Daredevil and Echo #3 is published by Marvel, written by Taboo and B. Earl, art and colors by Phil Noto, and letters by Clayton Cowles. Daredevil and Echo have reinforcements in the form of Ghost Rider as they return to face Demagoblin again.
This issue instantly ramps the pacing and the weirdness of the series up after how heavy the exposition had to be in the previous issue. This is the case in both time periods. In the past, the ramifications of rituals are made clear, whilst in the present the heroes are trying to prevent one from starting. The endgame has been made clear. And in doing so, the connection between the points in time is as connected as they’ve ever been. The plot in the past has felt somewhat lacking in excitement, but moving closer to the action increases that. Because in the present, the story is excellent. It has the creepy kids and the demon and The Spirit of Vengeance. Having Ghost Rider on the side of Matt and Maya now evens up the odds and gives them a way to actually fight back. They are still out of their depth, and struggle when the magic gets involved, but they are extremely adaptable. The action is back to its best, with so many aspects and figures getting involved. The last part of the comic was unexpected, ending on a beautiful bit of symmetry with the past.
The dialogue is a brilliant blend of humor, prophecy and drama, split between the points in time. In 1835, the ritual is powering everything else that is happening in the book, so there is not much room for jokes. But the introduction of what was trying to be summoned after all this time certainly enhances the dialogue. It’s gorgeously sinister and poetically evil, really bringing an ancient being to life. Tommy Murdock, Matt’s ancestor, is showing that Murdock spirit and rage. But it’s fascinating to see how he is having a crisis of religion in the same way his descendant does. That its largely influenced by being stabbed by his priest, leading to one of the most brutal moments of the whole comic.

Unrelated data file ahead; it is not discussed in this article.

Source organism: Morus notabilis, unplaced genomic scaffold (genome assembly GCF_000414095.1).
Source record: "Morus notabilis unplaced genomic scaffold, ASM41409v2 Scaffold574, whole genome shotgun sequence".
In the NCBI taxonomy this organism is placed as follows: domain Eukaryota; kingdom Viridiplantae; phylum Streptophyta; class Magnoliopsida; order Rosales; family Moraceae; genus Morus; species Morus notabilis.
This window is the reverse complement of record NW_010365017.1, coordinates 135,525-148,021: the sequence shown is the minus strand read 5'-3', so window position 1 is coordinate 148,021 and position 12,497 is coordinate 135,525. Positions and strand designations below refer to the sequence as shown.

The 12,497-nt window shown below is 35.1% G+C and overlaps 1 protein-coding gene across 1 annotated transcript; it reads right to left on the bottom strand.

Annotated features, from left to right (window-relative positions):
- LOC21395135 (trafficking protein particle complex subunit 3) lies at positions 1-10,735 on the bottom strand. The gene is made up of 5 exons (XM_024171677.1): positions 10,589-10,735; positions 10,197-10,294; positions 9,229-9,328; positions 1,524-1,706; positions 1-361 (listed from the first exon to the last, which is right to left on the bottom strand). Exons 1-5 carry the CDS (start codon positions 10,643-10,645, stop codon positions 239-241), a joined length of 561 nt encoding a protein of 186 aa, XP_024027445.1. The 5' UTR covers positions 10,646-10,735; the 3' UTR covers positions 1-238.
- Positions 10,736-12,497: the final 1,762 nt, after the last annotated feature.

With Daredevil, Echo and now Ghost Rider, you have a terrific trio of personalities. Ghost Rider’s arrogance and just general noise offset the chemistry Maya and Matt had, and at parts, the issue seems to have them move around the Rider. The narration from Daredevil is gorgeously written, and I’ve always adored how Daredevil treats other members of the superhero community. That’s a common occurrence in his own book, and it shows incredible attention to detail from Taboo and Earl to recognise that attitude and replicate it.
The art is magnificent as Noto gets to flex his muscles. The locations themselves may still be a bit dull, but that can not be leveled at what is happening within them. Huge tentacles have invaded the church in 1835 as something emerges. The violence is visceral and ferocious, just as shocking as everything else that is being unleashed. But the present day is the most chaotic part of the whole series so far. There is so much going on at the same time, with an awful lot of variables in one place, but Noto is able to take that and choreograph an amazing battle. The fight is occurring on two levels. On the ground, Daredevil and Echo are trying to stop the ritual, with the creepy kids working against them. But up and around them are Ghost Rider and Demagoblin. Both of their designs are phenomenal, actually balancing each other out with the fire and vehicles they ride into battle on.
The colors have had something added within Daredevil and Echo #3. The reds and browns have been getting tiresome, so this very light blue is given to the spell that is being cast in both settings. That blue is cool enough to worm its way through the panel and draw our attention, though strangely the color represents something bad coming through, The lettering isn’t quite standard for a Daredevil comic, with some custom word balloons given to the magical creatures.
Daredevil and Echo #3 welcomes back the weirdness. It’s just the refresh the miniseries needed, offsetting the exposition of the last issue with action and craziness. The inclusion of Ghost Rider provides the comic with madness and heavy metal, practically forcing it to move quicker. But we are also reminded that this started as an unnerving horror comic, with moments that refer back to the terror of the first issue. Whilst much of that primal fear has been lost in the chaos, it leads to some of the most memorable sequences of the series so far.
Daredevil and Echo #3 is available where comics are sold.
Daredevil and Echo #3
Daredevil and Echo #3 welcomes back the weirdness. It’s just the refresh the miniseries needed, offsetting the exposition of the last issue with action and craziness.